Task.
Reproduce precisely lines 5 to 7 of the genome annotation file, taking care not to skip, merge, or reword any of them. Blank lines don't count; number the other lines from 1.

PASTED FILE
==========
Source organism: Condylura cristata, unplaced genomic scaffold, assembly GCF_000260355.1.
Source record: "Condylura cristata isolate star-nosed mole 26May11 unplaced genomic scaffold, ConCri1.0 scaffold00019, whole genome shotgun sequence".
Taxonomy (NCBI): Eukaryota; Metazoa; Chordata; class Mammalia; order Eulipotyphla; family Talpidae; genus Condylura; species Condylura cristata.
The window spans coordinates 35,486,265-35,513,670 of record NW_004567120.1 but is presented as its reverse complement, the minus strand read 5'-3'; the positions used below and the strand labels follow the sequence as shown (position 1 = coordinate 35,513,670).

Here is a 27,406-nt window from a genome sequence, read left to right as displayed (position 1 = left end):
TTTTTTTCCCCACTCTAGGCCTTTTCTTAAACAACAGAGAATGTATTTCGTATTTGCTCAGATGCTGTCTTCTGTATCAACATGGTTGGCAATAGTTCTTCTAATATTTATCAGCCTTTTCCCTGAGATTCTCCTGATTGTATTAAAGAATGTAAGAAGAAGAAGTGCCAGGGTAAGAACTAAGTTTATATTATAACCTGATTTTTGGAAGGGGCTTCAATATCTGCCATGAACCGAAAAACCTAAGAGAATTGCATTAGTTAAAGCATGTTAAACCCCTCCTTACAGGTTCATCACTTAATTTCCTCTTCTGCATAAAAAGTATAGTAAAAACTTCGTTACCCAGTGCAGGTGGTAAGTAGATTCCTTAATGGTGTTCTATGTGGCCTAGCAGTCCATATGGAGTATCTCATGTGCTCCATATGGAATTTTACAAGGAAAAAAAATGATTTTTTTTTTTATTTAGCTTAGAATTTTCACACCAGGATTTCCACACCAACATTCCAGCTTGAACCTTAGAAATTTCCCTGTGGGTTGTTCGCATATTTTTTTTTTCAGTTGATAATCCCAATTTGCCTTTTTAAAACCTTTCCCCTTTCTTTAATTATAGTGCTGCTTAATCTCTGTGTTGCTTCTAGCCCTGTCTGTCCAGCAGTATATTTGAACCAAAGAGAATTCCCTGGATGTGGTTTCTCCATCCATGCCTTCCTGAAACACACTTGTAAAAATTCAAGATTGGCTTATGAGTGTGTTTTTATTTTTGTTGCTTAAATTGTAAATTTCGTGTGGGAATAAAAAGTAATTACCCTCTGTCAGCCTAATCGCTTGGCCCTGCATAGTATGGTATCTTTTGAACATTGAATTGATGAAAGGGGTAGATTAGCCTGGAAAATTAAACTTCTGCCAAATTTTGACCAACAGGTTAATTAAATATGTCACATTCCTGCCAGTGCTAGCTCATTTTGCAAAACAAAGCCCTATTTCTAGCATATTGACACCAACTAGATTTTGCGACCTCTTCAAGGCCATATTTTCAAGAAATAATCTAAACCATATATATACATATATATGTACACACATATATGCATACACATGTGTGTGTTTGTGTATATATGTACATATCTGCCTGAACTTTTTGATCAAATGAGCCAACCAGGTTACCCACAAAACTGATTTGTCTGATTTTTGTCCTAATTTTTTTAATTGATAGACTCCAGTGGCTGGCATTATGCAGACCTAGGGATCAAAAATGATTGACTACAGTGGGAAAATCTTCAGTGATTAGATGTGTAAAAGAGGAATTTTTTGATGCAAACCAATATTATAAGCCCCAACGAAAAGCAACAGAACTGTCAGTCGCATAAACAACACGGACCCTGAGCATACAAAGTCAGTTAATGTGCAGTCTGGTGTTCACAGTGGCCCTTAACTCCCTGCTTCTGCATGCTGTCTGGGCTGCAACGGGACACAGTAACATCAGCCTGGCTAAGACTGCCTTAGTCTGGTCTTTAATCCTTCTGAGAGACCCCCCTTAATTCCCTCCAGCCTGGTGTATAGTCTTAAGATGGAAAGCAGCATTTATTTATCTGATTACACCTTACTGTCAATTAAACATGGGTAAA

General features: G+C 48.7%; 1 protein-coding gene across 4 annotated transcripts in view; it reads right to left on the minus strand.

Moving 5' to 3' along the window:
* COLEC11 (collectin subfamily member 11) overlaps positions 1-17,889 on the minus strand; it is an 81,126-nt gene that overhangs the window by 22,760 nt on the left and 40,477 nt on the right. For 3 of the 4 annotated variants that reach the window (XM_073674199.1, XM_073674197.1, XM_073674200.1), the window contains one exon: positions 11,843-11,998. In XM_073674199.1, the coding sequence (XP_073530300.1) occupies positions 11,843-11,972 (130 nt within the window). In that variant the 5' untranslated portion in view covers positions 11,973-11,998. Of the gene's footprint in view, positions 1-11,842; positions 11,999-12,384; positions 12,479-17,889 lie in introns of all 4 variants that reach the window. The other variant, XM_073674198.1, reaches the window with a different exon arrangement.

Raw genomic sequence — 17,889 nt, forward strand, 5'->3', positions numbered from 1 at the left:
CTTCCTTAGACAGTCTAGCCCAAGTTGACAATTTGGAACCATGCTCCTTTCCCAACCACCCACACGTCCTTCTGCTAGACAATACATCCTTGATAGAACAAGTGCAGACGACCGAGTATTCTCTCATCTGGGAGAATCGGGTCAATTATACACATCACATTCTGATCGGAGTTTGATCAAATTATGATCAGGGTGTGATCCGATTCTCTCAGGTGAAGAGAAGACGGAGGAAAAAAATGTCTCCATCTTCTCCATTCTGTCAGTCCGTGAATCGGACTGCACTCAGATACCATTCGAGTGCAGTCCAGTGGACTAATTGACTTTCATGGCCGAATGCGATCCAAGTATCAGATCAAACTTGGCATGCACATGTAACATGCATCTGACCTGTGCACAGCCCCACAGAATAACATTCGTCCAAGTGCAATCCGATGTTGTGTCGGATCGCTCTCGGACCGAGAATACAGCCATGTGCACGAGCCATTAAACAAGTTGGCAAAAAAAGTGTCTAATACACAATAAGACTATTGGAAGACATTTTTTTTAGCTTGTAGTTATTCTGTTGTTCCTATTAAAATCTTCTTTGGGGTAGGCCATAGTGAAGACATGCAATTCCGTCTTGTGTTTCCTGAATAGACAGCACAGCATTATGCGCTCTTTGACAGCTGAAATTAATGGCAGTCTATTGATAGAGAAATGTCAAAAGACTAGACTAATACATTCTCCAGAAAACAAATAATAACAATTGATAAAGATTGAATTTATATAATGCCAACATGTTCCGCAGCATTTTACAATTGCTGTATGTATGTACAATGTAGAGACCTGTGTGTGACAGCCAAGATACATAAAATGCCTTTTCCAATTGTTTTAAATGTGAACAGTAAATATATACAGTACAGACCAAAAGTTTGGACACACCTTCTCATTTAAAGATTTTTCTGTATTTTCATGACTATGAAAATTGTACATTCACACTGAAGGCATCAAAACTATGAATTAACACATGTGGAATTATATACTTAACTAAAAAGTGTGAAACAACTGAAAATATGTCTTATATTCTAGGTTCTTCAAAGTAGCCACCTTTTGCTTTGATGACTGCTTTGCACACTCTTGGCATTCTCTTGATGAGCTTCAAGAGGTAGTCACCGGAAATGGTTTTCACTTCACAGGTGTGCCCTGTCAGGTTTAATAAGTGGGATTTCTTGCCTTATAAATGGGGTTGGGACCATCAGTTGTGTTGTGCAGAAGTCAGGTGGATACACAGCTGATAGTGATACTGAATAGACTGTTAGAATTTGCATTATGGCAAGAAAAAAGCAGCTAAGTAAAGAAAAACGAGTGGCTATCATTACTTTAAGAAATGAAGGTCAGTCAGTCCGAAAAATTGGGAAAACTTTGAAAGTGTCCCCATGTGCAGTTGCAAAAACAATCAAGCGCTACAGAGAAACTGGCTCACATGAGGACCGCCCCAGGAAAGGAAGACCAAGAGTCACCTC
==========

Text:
Here is a 27,406-nt window from a genome sequence, read left to right as displayed (position 1 = left end):
TTTTTTTCCCCACTCTAGGCCTTTTCTTAAACAACAGAGAATGTATTTCGTATTTGCTCAGATGCTGTCTTCTGTATCAACATGGTTGGCAATAGTTCTTCTAATATTTATCAGCCTTTTCCCTGAGATTCTCCTGATTGTATTAAAGAATGTAAGAAGAAGAAGTGCCAGGGTAAGAACTAAGTTTATATTATAACCTGATTTTTGGAAGGGGCTTCAATATCTGCCATGAACCGAAAAACCTAAGAGAATTGCATTAGTTAAAGCATGTTAAACCCCTCCTTACAGGTTCATCACTTAATTTCCTCTTCTGCATAAAAAGTATAGTAAAAACTTCGTTACCCAGTGCAGGTGGTAAGTAGATTCCTTAATGGTGTTCTATGTGGCCTAGCAGTCCATATGGAGTATCTCATGTGCTCCATATGGAATTTTACAAGGAAAAAAAATGATTTTTTTTTTTATTTAGCTTAGAATTTTCACACCAGGATTTCCACACCAACATTCCAGCTTGAACCTTAGAAATTTCCCTGTGGGTTGTTCGCATATTTTTTTTTTCAGTTGATAATCCCAATTTGCCTTTTTAAAACCTTTCCCCTTTCTTTAATTATAGTGCTGCTTAATCTCTGTGTTGCTTCTAGCCCTGTCTGTCCAGCAGTATATTTGAACCAAAGAGAATTCCCTGGATGTGGTTTCTCCATCCATGCCTTCCTGAAACACACTTGTAAAAATTCAAGATTGGCTTATGAGTGTGTTTTTATTTTTGTTGCTTAAATTGTAAATTTCGTGTGGGAATAAAAAGTAATTACCCTCTGTCAGCCTAATCGCTTGGCCCTGCATAGTATGGTATCTTTTGAACATTGAATTGATGAAAGGGGTAGATTAGCCTGGAAAATTAAACTTCTGCCAAATTTTGACCAACAGGTTAATTAAATATGTCACATTCCTGCCAGTGCTAGCTCATTTTGCAAAACAAAGCCCTATTTCTAGCATATTGACACCAACTAGATTTTGCGACCTCTTCAAGGCCATATTTTCAAGAAATAATCTAAACCATATATATACATATATATGTACACACATATATGCATACACATGTGTGTGTTTGTGTATATATGTACATATCTGCCTGAACTTTTTGATCAAATGAGCCAACCAGGTTACCCACAAAACTGATTTGTCTGATTTTTGTCCTAATTTTTTTAATTGATAGACTCCAGTGGCTGGCATTATGCAGACCTAGGGATCAAAAATGATTGACTACAGTGGGAAAATCTTCAGTGATTAGATGTGTAAAAGAGGAATTTTTTGATGCAAACCAATATTATAAGCCCCAACGAAAAGCAACAGAACTGTCAGTCGCATAAACAACACGGACCCTGAGCATACAAAGTCAGTTAATGTGCAGTCTGGTGTTCACAGTGGCCCTTAACTCCCTGCTTCTGCATGCTGTCTGGGCTGCAACGGGACACAGTAACATCAGCCTGGCTAAGACTGCCTTAGTCTGGTCTTTAATCCTTCTGAGAGACCCCCCTTAATTCCCTCCAGCCTGGTGTATAGTCTTAAGATGGAAAGCAGCATTTATTTATCTGATTACACCTTACTGTCAATTAAACATGGGTAAA

General features: G+C 48.7%; 1 protein-coding gene across 4 annotated transcripts in view; it reads right to left on the minus strand.